[This essay comes from a presentation by the author at the 1999 conference Building on Leopold's Legacy: Conservation for a New Century, at the Monona Terrace Convention Center in Madison, WI.]

In his essay The Land Ethic, Aldo Leopold describes a necessary third step in the sequence of human ethical evolution. This step involves the development of “a land ethic [which] changes the role of Homo sapiens from conqueror of the land-community to plain member and citizen of it.” However, in the fifty years since the publication of this essay in A Sand County Almanac, most people still view themselves as separate from nature, rather than as “members of a community of interdependent parts.” Herein lies a failing of the Conservation Movement.

Aldo Leopold
Man versus nature is a false dichotomy that ignores the many ways we are dependent on the natural world. Meanwhile humanity edges closer to exhausting the world’s air, land and water resources. One of the key arenas for raising the general understanding of humanity’s dependence on nature is outdoor recreation.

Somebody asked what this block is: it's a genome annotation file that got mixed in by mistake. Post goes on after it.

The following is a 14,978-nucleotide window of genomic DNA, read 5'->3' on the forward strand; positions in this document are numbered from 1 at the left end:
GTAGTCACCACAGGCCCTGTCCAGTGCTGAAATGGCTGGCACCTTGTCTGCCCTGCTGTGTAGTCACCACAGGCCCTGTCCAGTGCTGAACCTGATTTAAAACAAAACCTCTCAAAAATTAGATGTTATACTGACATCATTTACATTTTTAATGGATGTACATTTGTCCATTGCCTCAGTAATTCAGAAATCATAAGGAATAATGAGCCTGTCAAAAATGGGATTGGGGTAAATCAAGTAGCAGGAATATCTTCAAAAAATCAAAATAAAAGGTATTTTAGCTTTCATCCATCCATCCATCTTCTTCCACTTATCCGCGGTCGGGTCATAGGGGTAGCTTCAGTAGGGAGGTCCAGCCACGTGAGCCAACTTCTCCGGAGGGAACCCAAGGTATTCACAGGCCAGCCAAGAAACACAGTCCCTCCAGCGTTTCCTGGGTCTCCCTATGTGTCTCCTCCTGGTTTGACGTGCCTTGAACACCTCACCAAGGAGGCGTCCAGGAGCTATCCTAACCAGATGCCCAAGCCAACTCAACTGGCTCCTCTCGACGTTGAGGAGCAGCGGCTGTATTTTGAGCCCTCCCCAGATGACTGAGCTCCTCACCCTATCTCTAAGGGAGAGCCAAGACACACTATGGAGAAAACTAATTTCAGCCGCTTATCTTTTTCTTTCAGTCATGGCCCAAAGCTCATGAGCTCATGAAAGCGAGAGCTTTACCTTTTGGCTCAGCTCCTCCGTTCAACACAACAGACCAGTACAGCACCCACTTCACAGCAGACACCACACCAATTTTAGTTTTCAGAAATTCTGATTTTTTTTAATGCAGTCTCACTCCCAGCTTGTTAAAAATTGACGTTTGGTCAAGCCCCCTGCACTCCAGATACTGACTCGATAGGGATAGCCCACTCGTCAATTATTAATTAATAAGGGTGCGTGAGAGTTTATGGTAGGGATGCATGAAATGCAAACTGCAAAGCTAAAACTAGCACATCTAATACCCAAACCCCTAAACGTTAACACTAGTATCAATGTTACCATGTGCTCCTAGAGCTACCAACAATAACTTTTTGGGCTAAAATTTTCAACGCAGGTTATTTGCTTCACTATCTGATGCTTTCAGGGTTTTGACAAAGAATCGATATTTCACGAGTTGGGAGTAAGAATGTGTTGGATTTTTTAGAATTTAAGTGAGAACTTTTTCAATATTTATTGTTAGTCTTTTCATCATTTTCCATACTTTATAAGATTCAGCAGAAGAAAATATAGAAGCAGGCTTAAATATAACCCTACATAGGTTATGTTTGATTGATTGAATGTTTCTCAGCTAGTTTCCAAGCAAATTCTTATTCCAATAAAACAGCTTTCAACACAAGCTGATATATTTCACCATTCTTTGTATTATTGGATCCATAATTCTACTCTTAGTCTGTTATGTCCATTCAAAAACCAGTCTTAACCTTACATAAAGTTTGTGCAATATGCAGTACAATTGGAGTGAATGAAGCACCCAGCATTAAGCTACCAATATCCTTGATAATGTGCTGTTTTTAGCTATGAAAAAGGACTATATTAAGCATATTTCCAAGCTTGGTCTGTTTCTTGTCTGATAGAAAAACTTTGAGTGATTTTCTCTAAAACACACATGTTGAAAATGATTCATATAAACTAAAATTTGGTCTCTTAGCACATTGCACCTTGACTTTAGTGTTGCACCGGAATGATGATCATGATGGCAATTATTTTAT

In Conservation Esthetic, Leopold writes: “The automobile has spread [the] once mild and local predicament [of outdoor recreation] to the outermost limits of good roads–it has made scarce in the hinterlands something once abundant on the back forty.  … Advertisements … confide to all … the whereabouts of new retreats, landscapes, hunting-grounds, and fishing-lakes just beyond those recently overrun. Bureaus build roads into new hinterlands, then buy more hinterlands to absorb the exodus accelerated by the roads.  … This is Outdoor Recreation, Latest Model.”

This passage could just as well have been written today. As a society we continue to create most of our new outdoor retreats far removed from the homes of the masses of people. Just as it was fifty or seventy years ago, one only need look at a map of public lands in Wisconsin to see that the vast majority of public open space is in the north. But with three-quarters of Wisconsin’s population living in the southern half of the State, how effective are these distant lands at connecting people with nature? The same holds for the United States with most of its public open spaces in the West or East while the great center of the country is home to relative fragments of public land.